Even two weeks later, the Humboldt Broncos accident still hits home

The tragedy that struck the hockey world on April 6 was utterly sickening. 16 people, living the dream one way or another, instantly lost their lives.

This hits home for me. I spent parts of six years on a high school football team. Bus trips were almost better than the games itself. Going away to Thomas Rivers University in Kamloops, British Columbia, was hard, but I was able to discover new passions.

In my first year at TRU, I had Peter Soberlak as a Sports Physiology professor. For those of you are unaware, Soberlak was a first-round selection by the Edmonton Oilers in 1987. He also played for the Swift Current Broncos, a team who suffered a similar bus crash in 1986. Four players perished in that tragedy, but this one is much worse.

I mention this because I this was how I became a huge Junior Hockey fan. I went to nine Kamloops Blazers games that year. I figured out what I had been missing in my life. I almost wish I had supported my hometown junior hockey team back when I was younger. However, we only had a Junior-B team, a league lower than the British Columbia Hockey League (BCHL) and two leagues below the Western Hockey League (WHL).

In Canada, between the three leagues, most cities have a team. The smaller the community, the more it fuses people together. It’s what people do on a Friday night between September to April. It’s the equivalent to High School Football in Texas.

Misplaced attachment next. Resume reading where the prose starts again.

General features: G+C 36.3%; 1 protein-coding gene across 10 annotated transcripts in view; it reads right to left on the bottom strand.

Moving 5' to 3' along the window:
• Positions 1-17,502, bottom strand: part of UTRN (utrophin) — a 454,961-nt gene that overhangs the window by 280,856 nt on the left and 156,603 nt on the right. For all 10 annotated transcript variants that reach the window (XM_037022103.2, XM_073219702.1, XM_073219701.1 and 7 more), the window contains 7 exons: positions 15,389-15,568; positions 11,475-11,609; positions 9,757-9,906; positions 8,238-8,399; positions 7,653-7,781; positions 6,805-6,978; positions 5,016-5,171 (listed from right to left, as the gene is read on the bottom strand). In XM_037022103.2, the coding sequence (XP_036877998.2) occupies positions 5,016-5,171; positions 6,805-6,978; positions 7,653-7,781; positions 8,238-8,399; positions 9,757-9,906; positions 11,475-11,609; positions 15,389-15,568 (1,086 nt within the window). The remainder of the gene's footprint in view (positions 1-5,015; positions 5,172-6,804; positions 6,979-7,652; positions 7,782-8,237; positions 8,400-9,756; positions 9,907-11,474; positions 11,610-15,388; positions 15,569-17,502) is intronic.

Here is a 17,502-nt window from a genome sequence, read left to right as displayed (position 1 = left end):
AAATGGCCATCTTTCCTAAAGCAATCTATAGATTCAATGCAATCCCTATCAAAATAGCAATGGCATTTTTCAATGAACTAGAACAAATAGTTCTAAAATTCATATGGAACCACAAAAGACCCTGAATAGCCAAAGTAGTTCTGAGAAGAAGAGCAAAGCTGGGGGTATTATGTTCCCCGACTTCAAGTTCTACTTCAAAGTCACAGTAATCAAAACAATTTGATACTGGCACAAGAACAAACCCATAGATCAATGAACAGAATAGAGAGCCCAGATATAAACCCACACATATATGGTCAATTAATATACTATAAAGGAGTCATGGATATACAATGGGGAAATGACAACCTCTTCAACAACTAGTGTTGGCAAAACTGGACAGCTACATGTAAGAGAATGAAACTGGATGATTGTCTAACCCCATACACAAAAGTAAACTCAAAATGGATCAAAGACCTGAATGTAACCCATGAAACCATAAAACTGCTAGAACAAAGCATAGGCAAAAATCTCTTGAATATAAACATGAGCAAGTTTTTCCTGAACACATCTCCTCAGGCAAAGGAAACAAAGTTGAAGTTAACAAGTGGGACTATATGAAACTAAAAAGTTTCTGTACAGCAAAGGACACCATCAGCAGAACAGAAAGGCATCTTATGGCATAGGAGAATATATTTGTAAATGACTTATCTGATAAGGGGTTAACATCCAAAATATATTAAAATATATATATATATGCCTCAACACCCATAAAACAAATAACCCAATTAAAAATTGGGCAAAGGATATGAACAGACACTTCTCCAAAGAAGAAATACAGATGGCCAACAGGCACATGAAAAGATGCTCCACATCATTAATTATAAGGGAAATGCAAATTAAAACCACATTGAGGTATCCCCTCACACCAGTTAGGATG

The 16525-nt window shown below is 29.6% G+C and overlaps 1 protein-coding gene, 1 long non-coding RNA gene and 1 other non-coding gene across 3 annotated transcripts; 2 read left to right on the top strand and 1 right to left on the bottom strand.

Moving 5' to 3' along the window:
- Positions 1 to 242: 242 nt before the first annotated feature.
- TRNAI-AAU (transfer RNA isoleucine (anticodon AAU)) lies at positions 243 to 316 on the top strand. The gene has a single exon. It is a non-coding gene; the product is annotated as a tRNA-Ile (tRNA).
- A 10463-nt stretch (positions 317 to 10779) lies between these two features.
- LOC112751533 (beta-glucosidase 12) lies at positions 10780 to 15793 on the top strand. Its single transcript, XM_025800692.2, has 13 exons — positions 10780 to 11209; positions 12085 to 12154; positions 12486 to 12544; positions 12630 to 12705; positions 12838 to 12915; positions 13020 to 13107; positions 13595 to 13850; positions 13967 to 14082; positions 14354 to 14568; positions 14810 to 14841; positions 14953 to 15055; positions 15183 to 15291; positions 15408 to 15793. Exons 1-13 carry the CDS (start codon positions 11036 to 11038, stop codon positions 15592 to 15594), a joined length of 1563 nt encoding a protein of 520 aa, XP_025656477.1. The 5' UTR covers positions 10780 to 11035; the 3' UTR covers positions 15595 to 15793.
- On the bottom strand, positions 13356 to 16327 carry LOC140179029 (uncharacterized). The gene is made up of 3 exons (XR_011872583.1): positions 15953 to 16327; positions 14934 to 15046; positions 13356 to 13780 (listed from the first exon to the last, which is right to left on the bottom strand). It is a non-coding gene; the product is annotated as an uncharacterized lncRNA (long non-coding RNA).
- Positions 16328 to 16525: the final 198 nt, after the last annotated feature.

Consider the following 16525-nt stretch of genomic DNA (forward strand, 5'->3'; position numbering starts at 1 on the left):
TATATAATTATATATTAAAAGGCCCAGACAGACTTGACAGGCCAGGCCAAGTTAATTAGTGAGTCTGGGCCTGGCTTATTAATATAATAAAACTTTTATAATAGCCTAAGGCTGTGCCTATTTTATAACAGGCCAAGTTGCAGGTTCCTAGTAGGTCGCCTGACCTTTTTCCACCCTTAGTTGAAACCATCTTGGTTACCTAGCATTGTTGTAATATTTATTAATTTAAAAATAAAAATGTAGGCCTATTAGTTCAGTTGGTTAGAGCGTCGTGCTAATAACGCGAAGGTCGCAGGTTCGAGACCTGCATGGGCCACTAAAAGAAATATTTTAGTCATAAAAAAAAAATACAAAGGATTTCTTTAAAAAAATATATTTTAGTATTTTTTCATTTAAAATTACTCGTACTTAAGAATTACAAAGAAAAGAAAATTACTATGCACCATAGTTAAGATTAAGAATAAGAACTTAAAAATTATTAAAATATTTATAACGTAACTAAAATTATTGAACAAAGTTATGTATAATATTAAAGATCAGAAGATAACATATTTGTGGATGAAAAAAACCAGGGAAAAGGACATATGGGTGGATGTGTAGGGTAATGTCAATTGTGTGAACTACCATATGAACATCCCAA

Humboldt has a population of just over 5,000 people. In comparison, typical arenas at this level would be between 1,000-2,000 people, and therefore, during any hockey sellout crowds, it contains between 20-40 percent of the cities’ population at one game.

The Estevan Bruins and the Nipawin Hawks started the Canalta Cup final on April 14 in Nipawin, eight days following the horrific accident.

Before game one, the teams held an emotional opening ceremony, with both teams lining up around the center ice circle with first responders and holding a moment of silence for the victims. Both teams wore green and yellow memorial ribbons with the phrase “Humboldt Strong” on their uniforms, per the Reminder.

The accident two Fridays ago serves as a strong caution that the life we have should be enjoyed every second of the day.

The overwhelming support of the incident has been incredible; an unprecedented 10 million dollars has been raised by the Go Fund Me Page. Something good will come up from this accident. Life has a way of turning the worst possible outcomes into a positive.  That doesn’t mean the healing process will be easy. Nothing in life is easy that means something to us.

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